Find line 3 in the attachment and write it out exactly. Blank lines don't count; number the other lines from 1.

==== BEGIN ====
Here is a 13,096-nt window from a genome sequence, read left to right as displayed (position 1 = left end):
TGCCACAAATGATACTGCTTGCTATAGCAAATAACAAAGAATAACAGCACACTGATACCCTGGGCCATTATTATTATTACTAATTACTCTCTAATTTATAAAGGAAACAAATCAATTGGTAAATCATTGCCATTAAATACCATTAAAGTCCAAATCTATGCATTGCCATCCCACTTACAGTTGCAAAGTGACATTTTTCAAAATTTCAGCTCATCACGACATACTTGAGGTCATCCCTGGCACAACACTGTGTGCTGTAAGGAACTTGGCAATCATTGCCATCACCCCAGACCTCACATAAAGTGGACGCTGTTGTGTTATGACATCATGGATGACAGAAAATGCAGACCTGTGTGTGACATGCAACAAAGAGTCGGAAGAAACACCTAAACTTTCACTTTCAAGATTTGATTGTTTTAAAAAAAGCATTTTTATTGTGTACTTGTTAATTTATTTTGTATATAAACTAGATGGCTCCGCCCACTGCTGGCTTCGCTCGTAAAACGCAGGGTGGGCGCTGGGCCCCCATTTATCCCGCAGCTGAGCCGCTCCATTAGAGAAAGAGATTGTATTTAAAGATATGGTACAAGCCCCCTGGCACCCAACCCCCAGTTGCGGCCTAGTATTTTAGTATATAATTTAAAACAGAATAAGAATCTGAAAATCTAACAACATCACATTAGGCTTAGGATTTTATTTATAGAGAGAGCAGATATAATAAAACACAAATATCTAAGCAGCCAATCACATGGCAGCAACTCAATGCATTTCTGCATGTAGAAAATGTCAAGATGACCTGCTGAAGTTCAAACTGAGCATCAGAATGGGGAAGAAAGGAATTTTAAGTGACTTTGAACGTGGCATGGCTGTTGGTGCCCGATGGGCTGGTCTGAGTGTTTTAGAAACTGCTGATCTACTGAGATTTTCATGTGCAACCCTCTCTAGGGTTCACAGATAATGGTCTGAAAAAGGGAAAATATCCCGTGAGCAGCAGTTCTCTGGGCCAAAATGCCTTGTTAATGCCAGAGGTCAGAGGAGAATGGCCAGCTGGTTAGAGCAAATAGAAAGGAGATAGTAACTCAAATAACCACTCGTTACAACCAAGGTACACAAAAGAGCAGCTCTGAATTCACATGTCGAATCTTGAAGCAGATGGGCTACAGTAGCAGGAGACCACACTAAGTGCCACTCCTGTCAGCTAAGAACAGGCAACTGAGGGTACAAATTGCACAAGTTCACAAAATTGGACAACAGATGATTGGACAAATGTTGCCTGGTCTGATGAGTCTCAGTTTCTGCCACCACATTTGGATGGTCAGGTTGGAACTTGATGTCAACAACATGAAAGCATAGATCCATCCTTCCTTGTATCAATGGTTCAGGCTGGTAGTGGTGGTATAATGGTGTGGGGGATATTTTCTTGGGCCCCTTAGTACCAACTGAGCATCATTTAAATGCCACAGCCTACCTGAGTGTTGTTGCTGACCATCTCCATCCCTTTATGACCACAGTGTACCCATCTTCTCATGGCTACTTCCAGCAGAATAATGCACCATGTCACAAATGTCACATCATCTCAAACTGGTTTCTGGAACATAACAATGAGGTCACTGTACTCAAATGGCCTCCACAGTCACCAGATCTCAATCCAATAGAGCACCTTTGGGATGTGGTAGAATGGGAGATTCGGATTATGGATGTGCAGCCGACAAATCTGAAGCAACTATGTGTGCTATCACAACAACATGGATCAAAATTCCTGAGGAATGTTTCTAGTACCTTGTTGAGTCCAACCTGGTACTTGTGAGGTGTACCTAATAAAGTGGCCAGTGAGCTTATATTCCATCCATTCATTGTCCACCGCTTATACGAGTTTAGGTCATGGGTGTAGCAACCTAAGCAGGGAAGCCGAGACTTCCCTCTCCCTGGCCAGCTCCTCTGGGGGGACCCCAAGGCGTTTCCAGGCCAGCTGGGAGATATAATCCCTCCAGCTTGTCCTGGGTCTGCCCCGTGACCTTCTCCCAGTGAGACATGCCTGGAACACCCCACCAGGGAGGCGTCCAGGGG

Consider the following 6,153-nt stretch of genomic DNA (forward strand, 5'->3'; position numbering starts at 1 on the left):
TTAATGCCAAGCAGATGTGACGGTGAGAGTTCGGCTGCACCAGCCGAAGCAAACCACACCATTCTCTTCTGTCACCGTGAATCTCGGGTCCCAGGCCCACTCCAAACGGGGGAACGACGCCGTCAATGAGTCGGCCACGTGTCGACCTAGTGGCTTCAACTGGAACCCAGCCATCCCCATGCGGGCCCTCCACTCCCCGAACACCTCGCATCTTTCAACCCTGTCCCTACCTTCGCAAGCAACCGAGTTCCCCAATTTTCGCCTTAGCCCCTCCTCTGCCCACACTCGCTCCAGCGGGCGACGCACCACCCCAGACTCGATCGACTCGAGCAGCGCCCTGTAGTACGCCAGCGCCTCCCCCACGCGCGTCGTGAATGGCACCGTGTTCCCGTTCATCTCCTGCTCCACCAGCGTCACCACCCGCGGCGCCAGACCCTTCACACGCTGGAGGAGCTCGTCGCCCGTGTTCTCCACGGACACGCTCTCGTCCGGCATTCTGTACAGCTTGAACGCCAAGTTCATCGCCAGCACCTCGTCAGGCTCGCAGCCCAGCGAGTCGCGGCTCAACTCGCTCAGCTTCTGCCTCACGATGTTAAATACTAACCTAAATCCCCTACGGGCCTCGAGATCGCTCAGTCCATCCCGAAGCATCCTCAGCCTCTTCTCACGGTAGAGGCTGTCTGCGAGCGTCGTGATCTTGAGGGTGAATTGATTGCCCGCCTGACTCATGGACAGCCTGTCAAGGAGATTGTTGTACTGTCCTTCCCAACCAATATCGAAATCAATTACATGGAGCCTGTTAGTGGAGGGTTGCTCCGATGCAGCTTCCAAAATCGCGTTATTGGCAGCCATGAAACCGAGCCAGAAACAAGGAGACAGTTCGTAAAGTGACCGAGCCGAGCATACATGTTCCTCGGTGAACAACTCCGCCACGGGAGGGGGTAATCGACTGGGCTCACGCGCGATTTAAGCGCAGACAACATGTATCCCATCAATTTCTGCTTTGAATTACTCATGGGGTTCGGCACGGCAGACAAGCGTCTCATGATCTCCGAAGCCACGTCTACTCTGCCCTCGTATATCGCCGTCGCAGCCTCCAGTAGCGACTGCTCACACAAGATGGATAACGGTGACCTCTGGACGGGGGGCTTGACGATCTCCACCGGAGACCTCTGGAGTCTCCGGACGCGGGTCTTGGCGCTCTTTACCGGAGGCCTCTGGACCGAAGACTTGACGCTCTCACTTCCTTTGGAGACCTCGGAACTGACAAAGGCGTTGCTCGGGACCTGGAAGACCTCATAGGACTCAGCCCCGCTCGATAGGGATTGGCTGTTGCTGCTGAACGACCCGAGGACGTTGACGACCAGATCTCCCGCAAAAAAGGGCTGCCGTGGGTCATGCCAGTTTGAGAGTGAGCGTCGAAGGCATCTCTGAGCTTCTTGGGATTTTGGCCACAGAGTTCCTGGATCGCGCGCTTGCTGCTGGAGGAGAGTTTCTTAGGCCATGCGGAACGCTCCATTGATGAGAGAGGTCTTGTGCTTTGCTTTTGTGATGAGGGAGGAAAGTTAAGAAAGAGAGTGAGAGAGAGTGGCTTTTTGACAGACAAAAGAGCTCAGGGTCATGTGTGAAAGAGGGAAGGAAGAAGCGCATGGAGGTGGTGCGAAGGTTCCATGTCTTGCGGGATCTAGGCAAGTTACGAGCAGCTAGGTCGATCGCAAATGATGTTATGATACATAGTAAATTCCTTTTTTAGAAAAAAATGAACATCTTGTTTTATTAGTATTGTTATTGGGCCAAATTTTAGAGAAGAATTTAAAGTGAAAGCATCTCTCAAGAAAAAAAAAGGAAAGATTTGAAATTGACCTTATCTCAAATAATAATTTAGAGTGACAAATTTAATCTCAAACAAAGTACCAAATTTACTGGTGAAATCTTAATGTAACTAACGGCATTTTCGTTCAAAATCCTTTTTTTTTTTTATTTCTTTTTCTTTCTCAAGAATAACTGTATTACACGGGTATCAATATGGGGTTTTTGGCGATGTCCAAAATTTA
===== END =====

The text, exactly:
Consider the following 6,153-nt stretch of genomic DNA (forward strand, 5'->3'; position numbering starts at 1 on the left):